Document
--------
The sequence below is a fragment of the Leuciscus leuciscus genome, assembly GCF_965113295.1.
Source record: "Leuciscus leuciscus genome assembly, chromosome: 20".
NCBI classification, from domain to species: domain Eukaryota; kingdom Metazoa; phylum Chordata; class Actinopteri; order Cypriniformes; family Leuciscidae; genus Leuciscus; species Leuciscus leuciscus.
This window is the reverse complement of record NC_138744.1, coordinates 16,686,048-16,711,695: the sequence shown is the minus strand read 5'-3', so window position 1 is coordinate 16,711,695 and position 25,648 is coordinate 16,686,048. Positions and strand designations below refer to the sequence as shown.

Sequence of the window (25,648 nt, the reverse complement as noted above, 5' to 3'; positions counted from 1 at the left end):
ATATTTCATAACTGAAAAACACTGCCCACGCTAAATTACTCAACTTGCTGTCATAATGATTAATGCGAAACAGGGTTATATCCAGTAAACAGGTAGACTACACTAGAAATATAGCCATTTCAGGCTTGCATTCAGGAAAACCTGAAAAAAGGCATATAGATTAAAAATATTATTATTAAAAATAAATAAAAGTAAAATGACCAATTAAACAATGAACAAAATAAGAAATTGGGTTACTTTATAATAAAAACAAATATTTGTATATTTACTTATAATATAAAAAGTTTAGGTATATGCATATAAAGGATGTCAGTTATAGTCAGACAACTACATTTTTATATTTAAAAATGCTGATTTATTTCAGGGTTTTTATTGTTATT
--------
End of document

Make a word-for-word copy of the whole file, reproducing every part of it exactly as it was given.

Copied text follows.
The sequence below is a fragment of the Leuciscus leuciscus genome, assembly GCF_965113295.1.
Source record: "Leuciscus leuciscus genome assembly, chromosome: 20".
NCBI classification, from domain to species: domain Eukaryota; kingdom Metazoa; phylum Chordata; class Actinopteri; order Cypriniformes; family Leuciscidae; genus Leuciscus; species Leuciscus leuciscus.
This window is the reverse complement of record NC_138744.1, coordinates 16,686,048-16,711,695: the sequence shown is the minus strand read 5'-3', so window position 1 is coordinate 16,711,695 and position 25,648 is coordinate 16,686,048. Positions and strand designations below refer to the sequence as shown.

Sequence of the window (25,648 nt, the reverse complement as noted above, 5' to 3'; positions counted from 1 at the left end):
ATATTTCATAACTGAAAAACACTGCCCACGCTAAATTACTCAACTTGCTGTCATAATGATTAATGCGAAACAGGGTTATATCCAGTAAACAGGTAGACTACACTAGAAATATAGCCATTTCAGGCTTGCATTCAGGAAAACCTGAAAAAAGGCATATAGATTAAAAATATTATTATTAAAAATAAATAAAAGTAAAATGACCAATTAAACAATGAACAAAATAAGAAATTGGGTTACTTTATAATAAAAACAAATATTTGTATATTTACTTATAATATAAAAAGTTTAGGTATATGCATATAAAGGATGTCAGTTATAGTCAGACAACTACATTTTTATATTTAAAAATGCTGATTTATTTCAGGGTTTTTATTGTTATT